the looming Chicago teacher strike, part 2

today was the last day of a three-day voting period for rank-and-file members of the CTU to vote on the strike authorization. the union needs at least 75% of members to vote yes to move forward with a strike. that said, this vote is an authorization for strike, so striking is not a sure thing yet, but based on how voting turns out teachers may be one step closer. and while we’re waiting for the final count, let’s look at a few more of the reasons that teachers are revved up and ready to fight.

Issue #4:  Teacher Prep Time

so, I don’t know how many of you know this, but technically teachers are hourly workers. that’s right. every teacher clocks into work in the morning, and they clock out in the afternoon. that said, teachers are paid for 6.25 hours of work per day. lunches are 45 minutes of unpaid, duty-free time.

besides an unpaid lunch, teachers also get 60 minutes a day away from teaching in front of students to complete professional duties including but not limited to:  

  • planning lessons
  • preparing instructional materials
  • grading student work
  • entering grades into an online system
  • analyzing student data
  • communicating with parents, colleagues, and administrators
  • managing student paperwork
  • translating materials (for bilingual teachers)
  • meeting with support staff to discuss students with IEPs and 504 Plans (special education and health-related issues)

this is a lot. and it’s a lot to manage for 25-40 kids. and it’s a lot to manage in 60 minutes a day. and it’s actually NOT 60 minutes a day, but four times a week, because once a week the principal takes the prep hour to meet with teachers. which is fine, we all need time to connect as professionals. however, CPS wants to take away two more hours of teacher preparation time and turn them into additional principal-led hours, leaving teachers with two hours PER WEEK to get all their professional duties done. it’s just not possible. 

imagine:  your job is to be LeVar Burton from Reading Rainbow, and Bill Nye the Science Guy, and like, Miss Frizzle with her magic school bus AND a fun math teacher and also stay on top of emails and grades and keep a neat, attractive classroom and have organized student files, too, in two hours a week. again, it’s just not possible.

well, why not come early, or stay late, or work on the weekends? believe me! teachers already do! but teachers are saying enough is enough. leave the prep time alone.

Issue #5:  PSRPs and Teacher Aides

Paraprofessionals and School-Related Personnel (PSRPs), aka teacher aides, are some of the strongest glue in a school. they most often live in the neighborhood and know the kids and their families, and they are such a key resource for classroom teachers and for the school as a whole. the CTU wants to hire 1,000 more PSRPs, so only one or two more per building. a modest change in each building that can actually lend so much support to teachers in the early grades, teachers of special education students, to provide additional support to larger classrooms, etc. the support opportunities are big. and really, who wouldn’t want a qualified and trained professional available to support their child’s classroom?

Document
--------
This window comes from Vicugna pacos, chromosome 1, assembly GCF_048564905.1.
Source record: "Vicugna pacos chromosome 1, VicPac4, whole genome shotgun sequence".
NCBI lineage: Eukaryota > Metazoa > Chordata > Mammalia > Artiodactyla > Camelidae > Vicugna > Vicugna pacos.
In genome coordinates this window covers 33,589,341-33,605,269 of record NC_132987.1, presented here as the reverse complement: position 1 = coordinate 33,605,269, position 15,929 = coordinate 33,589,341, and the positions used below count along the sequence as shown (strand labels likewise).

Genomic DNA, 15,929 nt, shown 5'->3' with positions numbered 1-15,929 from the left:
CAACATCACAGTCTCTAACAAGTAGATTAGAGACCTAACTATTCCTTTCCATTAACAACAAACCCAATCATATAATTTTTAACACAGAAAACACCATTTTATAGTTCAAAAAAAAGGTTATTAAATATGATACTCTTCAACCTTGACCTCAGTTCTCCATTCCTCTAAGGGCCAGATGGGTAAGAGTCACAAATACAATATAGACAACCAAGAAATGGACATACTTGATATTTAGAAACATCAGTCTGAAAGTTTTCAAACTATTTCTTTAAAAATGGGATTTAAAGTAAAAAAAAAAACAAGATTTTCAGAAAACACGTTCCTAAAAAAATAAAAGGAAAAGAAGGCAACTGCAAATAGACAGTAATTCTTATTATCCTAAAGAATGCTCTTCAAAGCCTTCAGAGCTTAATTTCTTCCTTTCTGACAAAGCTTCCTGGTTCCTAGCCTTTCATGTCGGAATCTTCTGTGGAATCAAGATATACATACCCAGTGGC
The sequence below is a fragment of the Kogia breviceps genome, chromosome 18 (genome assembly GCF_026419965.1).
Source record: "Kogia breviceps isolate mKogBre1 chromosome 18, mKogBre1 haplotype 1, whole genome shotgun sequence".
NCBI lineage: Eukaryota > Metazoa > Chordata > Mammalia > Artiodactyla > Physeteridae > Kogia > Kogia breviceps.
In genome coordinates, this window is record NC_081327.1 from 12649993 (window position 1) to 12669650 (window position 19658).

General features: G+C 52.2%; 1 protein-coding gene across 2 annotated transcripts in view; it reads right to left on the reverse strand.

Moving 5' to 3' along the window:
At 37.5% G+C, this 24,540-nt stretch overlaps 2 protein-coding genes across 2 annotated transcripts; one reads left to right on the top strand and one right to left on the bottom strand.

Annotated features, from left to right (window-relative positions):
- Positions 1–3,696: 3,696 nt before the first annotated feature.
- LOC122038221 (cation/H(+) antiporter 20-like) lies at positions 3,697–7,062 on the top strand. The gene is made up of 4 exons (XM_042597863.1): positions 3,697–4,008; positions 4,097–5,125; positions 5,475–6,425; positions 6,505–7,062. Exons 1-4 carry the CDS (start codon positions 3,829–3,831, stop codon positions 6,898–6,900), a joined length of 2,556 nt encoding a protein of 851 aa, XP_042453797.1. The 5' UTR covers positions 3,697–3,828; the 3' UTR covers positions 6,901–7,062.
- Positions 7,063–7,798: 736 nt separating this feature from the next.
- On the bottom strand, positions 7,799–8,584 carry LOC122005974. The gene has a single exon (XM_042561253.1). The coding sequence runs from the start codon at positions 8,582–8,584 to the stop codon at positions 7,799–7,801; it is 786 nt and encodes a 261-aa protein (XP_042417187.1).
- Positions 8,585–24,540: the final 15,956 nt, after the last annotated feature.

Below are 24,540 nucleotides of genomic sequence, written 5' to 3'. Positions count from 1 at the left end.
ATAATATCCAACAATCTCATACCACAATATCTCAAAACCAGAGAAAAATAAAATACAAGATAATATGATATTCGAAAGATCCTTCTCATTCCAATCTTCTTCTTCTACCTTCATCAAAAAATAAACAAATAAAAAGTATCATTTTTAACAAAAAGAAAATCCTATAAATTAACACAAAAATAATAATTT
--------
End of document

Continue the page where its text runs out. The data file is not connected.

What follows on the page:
Issue #6:  Special Education

special education is an issue with layered demands from the CTU, including hiring more case managers (who manage students with special education needs), hiring more special education teachers, and providing more preparation time for special education and general education teachers to meet and create co-taught lessons.

however, almost the entire opposite is on the table right now, with the district wanting to delete terms from the contract that uphold the federal law mandating that no more than 30% of students in a classroom have special needs. this law is not intended to keep special education students out of the classroom; it’s meant to distribute special education students into a variety of classrooms so they have the chance to interact and learn alongside same-age peers. when a ratio of 30/70 is taken away, special education students are at risk of being taught in classrooms that do not offer the social interaction they need or the educational supports that they deserve.

again, teachers in Chicago are not selfish. they aren’t fighting solely for the pay and benefits. they are pushing for schools that are fully staffed and fully funded. the money is there to fund meaningful changes to our schools. changes that will benefit all stakeholders, like smaller class sizes, social workers and nurses in every building everyday, teachers who are able to prepare lessons and materials, schools with PSRPs to support classrooms, and special education programs that offer appropriate engagement and supports to special education students.

doesn’t that sound like a school system you’d like your child to attend? that’s what teachers are fighting for.

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